In the second to last game of the season, the team traveled to Ann Arbor to face the Wolverines. Interim head coach Tom Brady took over for Jim Harbaugh after Michigan lost to Penn State in the second game of the year. Ohio State absolutely crushed the Wolverines in the best offensive display ever. Michigan’s defense had no answer for Smith’s offense and gave up 62 points to the Bucks. But Ohio State’s defense played far from a perfect game and gave up 33 points to a bad Michigan team. The win left Ohio State with a 7-4 record with a makeup game against Minnesota pending next week.
Ohio State AD Martin Jarmond, who just returned to Columbus last year after finally digging UCLA out of the Bruin Athletic Department’s huge financial hole, faces a decision on Smith’s future. Does he extend Smith along with his defensive coordinator Orlando? Does he extend Smith on the condition that Orlando be fired? Does he just fire Smith and make his own mark on Ohio State?
What would Ohio State fans want him to do?
Of course, they should want him to move on from Smith and bring in a young and hungry guy who has proven to himself with his current team.
For some reason, there is a contingent of Buckeye fans who think that Smith is doing a good job and should be retained even though he has the worst record of any Ohio State head coach ever. They want Smith to get that contract extension.
Reluctantly, Jarmond keeps Smith and gives him the contract extension, letting Smith keep Orlando as the Buckeyes defensive coordinator in the process.
Smith goes on to have another losing season the next year after all the 2036 seniors have depleted the Buckeye roster and, after Tom Brady has the interim tag removed and hires his own staff, Michigan crushes Ohio State the following season, resulting in Smith’s termination and leaving Ohio State on the hook for the new, expensive buyout that came along with that extension.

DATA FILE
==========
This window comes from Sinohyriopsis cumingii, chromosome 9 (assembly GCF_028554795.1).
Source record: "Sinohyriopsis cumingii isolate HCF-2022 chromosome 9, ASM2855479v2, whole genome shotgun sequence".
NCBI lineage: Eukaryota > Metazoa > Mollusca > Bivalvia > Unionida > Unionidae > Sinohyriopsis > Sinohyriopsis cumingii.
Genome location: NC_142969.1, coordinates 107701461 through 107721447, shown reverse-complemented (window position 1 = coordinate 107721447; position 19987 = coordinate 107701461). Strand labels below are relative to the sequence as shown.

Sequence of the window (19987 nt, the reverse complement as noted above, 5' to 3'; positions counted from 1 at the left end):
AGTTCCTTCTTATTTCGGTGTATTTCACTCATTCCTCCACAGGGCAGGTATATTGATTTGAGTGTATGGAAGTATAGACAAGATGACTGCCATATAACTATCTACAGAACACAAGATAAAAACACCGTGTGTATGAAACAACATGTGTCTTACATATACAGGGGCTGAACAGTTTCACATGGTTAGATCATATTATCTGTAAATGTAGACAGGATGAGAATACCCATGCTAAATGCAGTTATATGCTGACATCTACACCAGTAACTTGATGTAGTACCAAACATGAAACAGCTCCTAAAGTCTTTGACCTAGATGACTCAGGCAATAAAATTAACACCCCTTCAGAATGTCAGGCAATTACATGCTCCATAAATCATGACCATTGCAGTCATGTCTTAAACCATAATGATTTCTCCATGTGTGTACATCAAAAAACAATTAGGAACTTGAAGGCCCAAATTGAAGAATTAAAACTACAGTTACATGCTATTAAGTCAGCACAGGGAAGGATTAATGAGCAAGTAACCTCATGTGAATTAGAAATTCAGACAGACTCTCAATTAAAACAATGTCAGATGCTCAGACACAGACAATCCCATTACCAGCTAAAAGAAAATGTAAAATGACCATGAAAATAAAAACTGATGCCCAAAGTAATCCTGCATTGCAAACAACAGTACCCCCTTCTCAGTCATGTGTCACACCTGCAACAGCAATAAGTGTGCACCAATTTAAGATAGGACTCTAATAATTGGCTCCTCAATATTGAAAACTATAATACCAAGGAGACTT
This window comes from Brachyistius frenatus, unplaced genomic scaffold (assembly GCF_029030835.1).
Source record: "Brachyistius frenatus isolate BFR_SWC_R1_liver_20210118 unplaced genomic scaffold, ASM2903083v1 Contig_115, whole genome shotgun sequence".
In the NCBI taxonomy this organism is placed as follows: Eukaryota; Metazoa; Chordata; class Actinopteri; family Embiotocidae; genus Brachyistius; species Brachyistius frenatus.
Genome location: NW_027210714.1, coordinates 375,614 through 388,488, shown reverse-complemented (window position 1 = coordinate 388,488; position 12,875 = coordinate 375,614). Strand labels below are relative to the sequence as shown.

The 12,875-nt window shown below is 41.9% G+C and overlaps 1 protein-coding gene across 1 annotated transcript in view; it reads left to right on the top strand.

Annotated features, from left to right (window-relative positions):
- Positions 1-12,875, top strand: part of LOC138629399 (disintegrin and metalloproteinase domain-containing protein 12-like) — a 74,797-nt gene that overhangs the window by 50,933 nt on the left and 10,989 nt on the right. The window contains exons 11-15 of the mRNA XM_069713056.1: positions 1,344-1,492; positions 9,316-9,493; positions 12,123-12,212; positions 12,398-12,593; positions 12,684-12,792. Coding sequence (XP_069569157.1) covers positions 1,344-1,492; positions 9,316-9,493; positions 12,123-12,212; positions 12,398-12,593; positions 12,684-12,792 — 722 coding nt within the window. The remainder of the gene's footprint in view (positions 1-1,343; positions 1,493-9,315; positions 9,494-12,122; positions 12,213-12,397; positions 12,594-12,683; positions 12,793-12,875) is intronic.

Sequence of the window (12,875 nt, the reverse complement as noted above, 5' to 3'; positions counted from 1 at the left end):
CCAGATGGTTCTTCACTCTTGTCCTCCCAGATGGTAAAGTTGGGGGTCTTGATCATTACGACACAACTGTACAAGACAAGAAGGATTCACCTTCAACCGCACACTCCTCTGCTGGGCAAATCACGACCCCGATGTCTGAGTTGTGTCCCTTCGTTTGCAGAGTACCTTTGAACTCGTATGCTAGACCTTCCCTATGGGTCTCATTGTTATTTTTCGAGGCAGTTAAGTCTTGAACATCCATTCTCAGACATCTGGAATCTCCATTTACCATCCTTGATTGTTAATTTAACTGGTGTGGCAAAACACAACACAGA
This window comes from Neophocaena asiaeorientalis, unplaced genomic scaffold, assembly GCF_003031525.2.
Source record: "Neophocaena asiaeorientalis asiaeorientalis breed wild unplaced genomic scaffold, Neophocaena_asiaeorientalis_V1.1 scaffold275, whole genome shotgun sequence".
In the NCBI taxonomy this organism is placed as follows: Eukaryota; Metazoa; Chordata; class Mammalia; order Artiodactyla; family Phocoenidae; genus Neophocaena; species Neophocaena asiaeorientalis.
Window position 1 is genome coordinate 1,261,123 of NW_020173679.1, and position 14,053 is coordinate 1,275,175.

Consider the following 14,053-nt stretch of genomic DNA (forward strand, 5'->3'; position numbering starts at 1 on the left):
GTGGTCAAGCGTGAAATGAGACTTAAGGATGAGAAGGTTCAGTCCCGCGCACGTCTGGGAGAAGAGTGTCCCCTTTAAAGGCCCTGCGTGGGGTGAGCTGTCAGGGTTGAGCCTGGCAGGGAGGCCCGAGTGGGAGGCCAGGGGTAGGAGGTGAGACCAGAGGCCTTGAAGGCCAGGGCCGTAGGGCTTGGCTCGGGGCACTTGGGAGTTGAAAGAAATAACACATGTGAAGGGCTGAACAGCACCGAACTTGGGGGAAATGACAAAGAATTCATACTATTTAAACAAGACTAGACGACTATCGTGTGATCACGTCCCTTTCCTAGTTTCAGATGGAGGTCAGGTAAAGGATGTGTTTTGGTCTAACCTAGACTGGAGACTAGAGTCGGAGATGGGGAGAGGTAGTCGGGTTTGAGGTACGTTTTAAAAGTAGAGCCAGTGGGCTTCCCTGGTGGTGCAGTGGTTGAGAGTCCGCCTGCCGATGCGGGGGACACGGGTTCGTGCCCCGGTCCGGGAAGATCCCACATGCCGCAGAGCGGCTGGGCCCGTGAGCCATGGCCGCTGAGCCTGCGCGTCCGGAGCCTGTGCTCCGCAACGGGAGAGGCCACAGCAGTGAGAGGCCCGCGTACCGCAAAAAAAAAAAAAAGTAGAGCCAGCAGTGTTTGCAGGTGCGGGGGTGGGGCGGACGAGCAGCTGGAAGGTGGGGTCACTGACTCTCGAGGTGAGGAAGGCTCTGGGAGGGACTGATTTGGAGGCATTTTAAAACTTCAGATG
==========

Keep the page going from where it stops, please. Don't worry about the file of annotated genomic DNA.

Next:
Of course, the above scenario isn’t about Ohio State. It’s about the current state of UCLA football.
So, why then even use the above analogy?
It’s about “Battered Bruin Syndrome.” Some UCLA fans are so used to the Bruins losing that they will cling to any hope that things are going to get better.
They will look at UCLA’s historic win over an historically bad Southern Cal team as proof that Chip Kelly has the team on the right track.
Has the team finally improved under Kelly? Well, yes. There’s no denying that the Bruins’ record is better than it has been in any other season under Kelly.
All gains are, of course, incremental, but some increments aren’t gains.
In eleven games this season, UCLA has not beaten a team with a record over .500.
In other words, it has taken Kelly four seasons to get UCLA to where it should have been in Year One. And, that is not acceptable.
Publicly, Kelly continues to support Jerry Azzinaro, despite the fact that Azzinaro has done little to deserve such a vote of confidence. To be sure, Azzinaro just lost his crown as the worst defensive coordinator in the nation to Todd Orlando, who now owns that title thanks to yesterday’s historic loss to the Bruins. But that is the only thing yesterday’s win should have settled for UCLA football as the end of the season approaches.